The Gadagne Garden
The hanging Gadagne garden are a lovely place for a stroll or a rest. They are located on the 4th floor of the building and can be visited free of charge during opening hours from 10.30 am to 6 pm, Wednesday to Sunday.
Surrounded by lawns, the Gadagne garden feature 4 beds of ornamental, tinctorial and medicinal plants and rosebushes, mostly from Lyon. Indeed, Lyon was one of the major centres of rose production in France at the beginning of the 20th century. The Belle de Gadagne rose was created by the rose gardener Laperrière and officially named in 2015 by cellist Anne Gastinel and renowned chocolate maker Philippe Bernachon, both from Lyon.
Sit down on a deckchair, close your eyes and listen to the lulling whisper of the water flowing through the cool 17th century caves.
History of the Gadagne garden
Whilst the Gadagne was being renovated (1998-2009), more details about the history of the garden were unearthed thanks to archaeological excavations led by Anne Allimant.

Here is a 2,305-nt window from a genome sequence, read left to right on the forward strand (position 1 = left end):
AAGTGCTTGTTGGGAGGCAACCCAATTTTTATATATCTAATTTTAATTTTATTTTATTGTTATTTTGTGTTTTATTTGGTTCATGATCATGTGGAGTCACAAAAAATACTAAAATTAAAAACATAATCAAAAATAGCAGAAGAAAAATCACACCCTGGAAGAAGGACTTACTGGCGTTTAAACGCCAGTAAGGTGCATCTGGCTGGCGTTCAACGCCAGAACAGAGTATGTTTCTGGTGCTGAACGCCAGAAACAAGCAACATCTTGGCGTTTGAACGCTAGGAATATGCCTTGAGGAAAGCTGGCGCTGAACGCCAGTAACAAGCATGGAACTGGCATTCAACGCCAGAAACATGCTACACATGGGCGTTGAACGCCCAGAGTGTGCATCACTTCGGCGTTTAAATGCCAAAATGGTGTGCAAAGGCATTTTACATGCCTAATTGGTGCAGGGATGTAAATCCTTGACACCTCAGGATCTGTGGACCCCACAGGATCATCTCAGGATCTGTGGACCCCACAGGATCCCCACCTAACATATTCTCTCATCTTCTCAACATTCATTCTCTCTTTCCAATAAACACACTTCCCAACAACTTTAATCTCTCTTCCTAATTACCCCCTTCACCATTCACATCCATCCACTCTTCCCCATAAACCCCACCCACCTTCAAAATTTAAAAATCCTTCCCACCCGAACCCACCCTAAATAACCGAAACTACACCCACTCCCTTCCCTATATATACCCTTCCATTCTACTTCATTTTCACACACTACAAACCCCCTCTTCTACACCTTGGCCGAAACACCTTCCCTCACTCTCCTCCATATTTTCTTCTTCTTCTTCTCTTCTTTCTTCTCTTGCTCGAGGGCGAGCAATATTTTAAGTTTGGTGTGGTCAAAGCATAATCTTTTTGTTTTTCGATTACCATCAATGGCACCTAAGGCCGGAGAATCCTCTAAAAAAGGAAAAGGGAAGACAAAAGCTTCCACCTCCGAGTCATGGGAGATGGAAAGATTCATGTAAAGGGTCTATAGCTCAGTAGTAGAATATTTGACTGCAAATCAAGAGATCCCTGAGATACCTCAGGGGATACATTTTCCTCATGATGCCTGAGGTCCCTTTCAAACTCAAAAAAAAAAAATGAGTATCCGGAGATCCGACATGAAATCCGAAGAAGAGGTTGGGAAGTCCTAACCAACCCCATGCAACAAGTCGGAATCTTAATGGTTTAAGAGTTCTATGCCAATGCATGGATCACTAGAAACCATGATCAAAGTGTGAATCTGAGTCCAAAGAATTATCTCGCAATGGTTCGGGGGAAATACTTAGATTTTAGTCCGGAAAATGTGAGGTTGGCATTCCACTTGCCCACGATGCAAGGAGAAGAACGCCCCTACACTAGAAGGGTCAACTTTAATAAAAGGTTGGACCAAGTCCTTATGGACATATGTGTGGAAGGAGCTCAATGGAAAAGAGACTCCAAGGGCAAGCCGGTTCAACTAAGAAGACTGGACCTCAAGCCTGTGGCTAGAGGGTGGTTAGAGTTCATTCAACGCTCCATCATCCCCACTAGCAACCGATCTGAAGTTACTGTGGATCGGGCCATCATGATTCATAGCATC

Mentioned in 14th century documents, the garden of the Maison de la Boyssette was an agricultural plot of land that followed the steep, natural slope of the hill. It was divided in two in the 15th century to create an orchard and a vegetable garden.
Early in the 16th century, the Pierrevive family, wealthy merchants from Piedmont, designed the first garden. They created terraces with retaining walls that led up to the Montée Saint-Barthélémy. Designed in a Renaissance spirit, the garden bore witness to the wealth of its owners, featuring a central path from east to west, flanked with flowerbeds. Orange, lemon and pomegranate trees grew in pots, alongside low-lying opium poppies and hollyhocks.
In the 17th century, André Falconet laid out the southern side of the garden. The large retaining arches were transformed into rooms, linked together by narrow passageways. The central room was designed to be a "cave of coolness", featuring a fountain, fed by water from a vaulted conduit. The arch of the fountain was built using alternating black and yellow limestone keystones.
A few years later, at the beginning of the 18th century, the north side was partially planted with vines and a greenhouse was built to the west, housing pots of orange trees. The soil was enriched and the central arch and water pipes were renovated.
At the end of the 19th century, the beds in the south garden were furrowed and the entire water network redesigned. The paths were almost all concreted and covered with earth. The beds were filled with flowers and vegetables and bordered by fruit trees.
In the 20th century, the garden was neglected and its history was lost until the owner, the City of Lyon, started the major Gadagne renovation project in 1998, which included renovation of the gardens.